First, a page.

Lindsay Heaton is a member of the Quantico Ward of the Woodbridge Stake of the Church of Jesus Christ of Latter-day Saints. In the past six months she traveled twice to Greece to volunteer with organizations helping refugees. In November she worked with an organization called Mercy Worldwide, a U.K. based organization run at the time by a friend of hers. In January she returned, this time volunteering with We Are You, an organization begun by an inspiring Swedish musician and former refugee. Lindsay was willing to share her story, which is best told in her own words as answers to my questions.
Here’s one of the teams I worked with. (Three of us are LDS.)
CK: What led you to the decision to go over to Greece?
LH: Growing up in Egypt, I’ve had friends who’ve experienced life as refugees and others who claim as home the regions of the world where many of the wars and refugees are now coming from. Thus, when I read about the escalating crisis last summer I yearned to be of help. So I studied, pondered, and prayed, and on the way to the temple one day I received the strong impression that I needed to go to Greece with a friend’s organization and help the people crossing the Aegean Sea from Turkey. This prompting was reconfirmed a couple of Sundays later during the Primary program. As the children sang about being wrapped in the arms of their Savior’s love, I felt the Spirit whisper that my purpose in Greece was to help these beloved children of our Heavenly Father to feel of His love. So I went.
A little boy in the refugee camp
Getting ready to stand in the registration line (usually for four days or more) so they can go to Athens.
CK: Could you share what some of the specific things are that you do when you are there?
LH: First and foremost, I try to convey God’s love. If not in word, at least through the way I interact with people: with compassion and respect. Most of the tasks consist of things anyone could do: handing out food to the hungry, water to the thirsty, and clothes, blankets, and tents to the cold. Occasionally I assist medical personnel in treating refugees for shock, hypothermia, and other medical conditions. Finally, I tend to those who have recently lost children, parents, siblings, or friends to the conflict at home or in the dangerous water crossing from Turkey.
People sleeping outside the camp.
Inside the refugee camp. The lit room behind the trash is where the makeshift doctor’s office was for a time.
CK: Could you tell of some of the conditions you have seen?
LH: I have seen some truly heart-breaking scenes: husbands sobbing for wives, mothers weeping for children, children wailing for parents and siblings. I’ve seen the devastation brought on families and civilizations by war and hate and greed. However, I have also seen God-given hope in the eyes of a child as he extends his arms to me from a rubber raft.
Boat rescue (heading for the little one in back)
I’ve seen angels of mercy safely reuniting families assumed lost in the capsizing of a boat. I’ve seen the spirit of peace descend on people from traditionally warring factions as they have helped each other escape the perilous sea or joined in an impromptu game of soccer. I’ve heard the grateful prayers of people reaching shore and immediately praising God for His goodness. Finally, through it all, I’ve felt the love of God as I’ve wept, prayed, served, and even sang with these humble people. I have gained a true testimony that “all are alike unto God” and that He cares for each and every one of us.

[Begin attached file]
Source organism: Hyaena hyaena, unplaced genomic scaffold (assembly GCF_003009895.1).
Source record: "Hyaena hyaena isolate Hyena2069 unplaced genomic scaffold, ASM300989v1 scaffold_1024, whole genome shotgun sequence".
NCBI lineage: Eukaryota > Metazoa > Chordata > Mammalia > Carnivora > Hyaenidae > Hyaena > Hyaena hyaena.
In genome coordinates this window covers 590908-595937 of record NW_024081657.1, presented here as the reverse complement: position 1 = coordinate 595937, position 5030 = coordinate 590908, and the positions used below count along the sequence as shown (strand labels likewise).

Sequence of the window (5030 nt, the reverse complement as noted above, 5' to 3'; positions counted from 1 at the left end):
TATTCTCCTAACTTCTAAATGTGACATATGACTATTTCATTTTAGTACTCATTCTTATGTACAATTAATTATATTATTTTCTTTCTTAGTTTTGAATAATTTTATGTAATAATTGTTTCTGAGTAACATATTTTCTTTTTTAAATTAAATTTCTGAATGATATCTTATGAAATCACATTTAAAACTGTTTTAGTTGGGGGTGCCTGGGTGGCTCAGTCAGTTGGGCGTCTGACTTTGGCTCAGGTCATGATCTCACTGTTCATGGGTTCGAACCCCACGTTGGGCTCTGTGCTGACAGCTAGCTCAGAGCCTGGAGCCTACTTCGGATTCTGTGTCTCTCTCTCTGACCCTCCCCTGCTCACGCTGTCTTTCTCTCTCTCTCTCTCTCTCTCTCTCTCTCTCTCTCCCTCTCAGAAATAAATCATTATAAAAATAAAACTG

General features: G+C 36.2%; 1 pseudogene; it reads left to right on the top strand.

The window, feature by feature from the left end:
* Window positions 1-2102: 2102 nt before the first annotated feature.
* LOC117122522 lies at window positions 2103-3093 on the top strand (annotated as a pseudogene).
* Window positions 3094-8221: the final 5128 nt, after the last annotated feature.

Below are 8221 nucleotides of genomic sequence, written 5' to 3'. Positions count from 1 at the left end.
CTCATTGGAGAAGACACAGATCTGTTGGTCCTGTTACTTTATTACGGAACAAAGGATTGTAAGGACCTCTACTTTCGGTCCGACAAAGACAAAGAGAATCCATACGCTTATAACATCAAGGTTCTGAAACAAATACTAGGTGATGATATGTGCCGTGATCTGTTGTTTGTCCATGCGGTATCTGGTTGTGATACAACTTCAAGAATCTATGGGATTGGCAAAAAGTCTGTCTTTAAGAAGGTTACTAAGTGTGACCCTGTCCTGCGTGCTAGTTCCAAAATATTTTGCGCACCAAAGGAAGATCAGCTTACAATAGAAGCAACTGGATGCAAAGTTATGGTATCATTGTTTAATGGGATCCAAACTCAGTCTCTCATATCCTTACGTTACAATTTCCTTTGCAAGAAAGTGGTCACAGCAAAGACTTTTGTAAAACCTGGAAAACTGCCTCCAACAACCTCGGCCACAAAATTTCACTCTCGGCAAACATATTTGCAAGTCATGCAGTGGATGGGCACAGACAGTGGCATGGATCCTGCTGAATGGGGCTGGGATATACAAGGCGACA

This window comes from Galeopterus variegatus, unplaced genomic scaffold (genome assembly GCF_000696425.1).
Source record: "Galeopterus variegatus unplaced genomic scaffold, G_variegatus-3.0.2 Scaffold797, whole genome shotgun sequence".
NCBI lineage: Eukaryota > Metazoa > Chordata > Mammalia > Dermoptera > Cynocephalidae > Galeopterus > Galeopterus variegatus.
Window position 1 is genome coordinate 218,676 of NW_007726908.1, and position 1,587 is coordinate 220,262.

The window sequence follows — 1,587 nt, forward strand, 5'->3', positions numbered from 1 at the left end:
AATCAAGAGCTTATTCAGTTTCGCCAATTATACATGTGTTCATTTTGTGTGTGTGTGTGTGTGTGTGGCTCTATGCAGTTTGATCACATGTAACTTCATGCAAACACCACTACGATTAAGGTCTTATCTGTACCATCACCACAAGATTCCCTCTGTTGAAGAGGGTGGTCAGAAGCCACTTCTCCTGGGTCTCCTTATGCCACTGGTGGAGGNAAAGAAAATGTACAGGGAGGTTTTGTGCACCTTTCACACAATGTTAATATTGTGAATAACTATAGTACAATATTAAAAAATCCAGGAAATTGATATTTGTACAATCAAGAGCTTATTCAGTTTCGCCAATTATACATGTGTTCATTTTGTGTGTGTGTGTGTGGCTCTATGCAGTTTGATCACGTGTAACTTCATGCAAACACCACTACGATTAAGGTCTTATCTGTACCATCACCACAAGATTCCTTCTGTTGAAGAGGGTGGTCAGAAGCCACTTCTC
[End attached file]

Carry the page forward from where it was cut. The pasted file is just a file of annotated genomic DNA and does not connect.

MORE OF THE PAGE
Refugees leaving the camp
CK: Do you have a particular story you would like to share about anyone you have helped?
LH: I had one tender experience at the port in Mitilini, where other volunteers and I played some games and handed out lollipops and balloons to families waiting to board a ferry that would take them from Lesbos to Athens. In this group I noticed one quiet girl hanging back from the rest and I went out of my way to give her attention and make her smile. After an hour or so, she and her father walked away. I presumed it was to board the ferry.
Later on that evening, however, I was surprised to see her again elsewhere, sitting in the grimy corner of a rundown shop with her father and two other men. They were covered in dust and I realized that while they’d made it this far from their bombed out home in Syria, they had no money for the ferry crossing. They were truly homeless. As I watched, feeling distraught, this young girl looked up, saw me, and ran up, giving me an enormous hug around my waist. I had already given my money away, so I had nothing much to offer besides more lollipops. I gave her all I had. Then her father took our picture and I reluctantly left to find my group.
As I turned away, I remember my heart feeling especially heavy. I thought, “How is this young girl to have any chance in such a tumultuous world?” I still ponder that question. But I also I think of her big smile when I pulled out those brightly colored lollipops for her in front of that dirty, broken down shop. It is then that I remember that she is a daughter of a Heavenly Father who loves her very, very much and feel grateful that I could help share some of that love with her, if only for a few small moments.
To be honest, I have done very few things in Greece that someone else couldn’t have easily stepped in and done in my place. But, I’m glad that I could do them. For as a member of this church I truly believe that we are all children of God, of infinite worth because of the atonement of Jesus Christ, and thus bearers of both the responsibility and the privilege of helping each other in whatever way we can.
The single light we were allowed to use to attract boats safely to shore at night.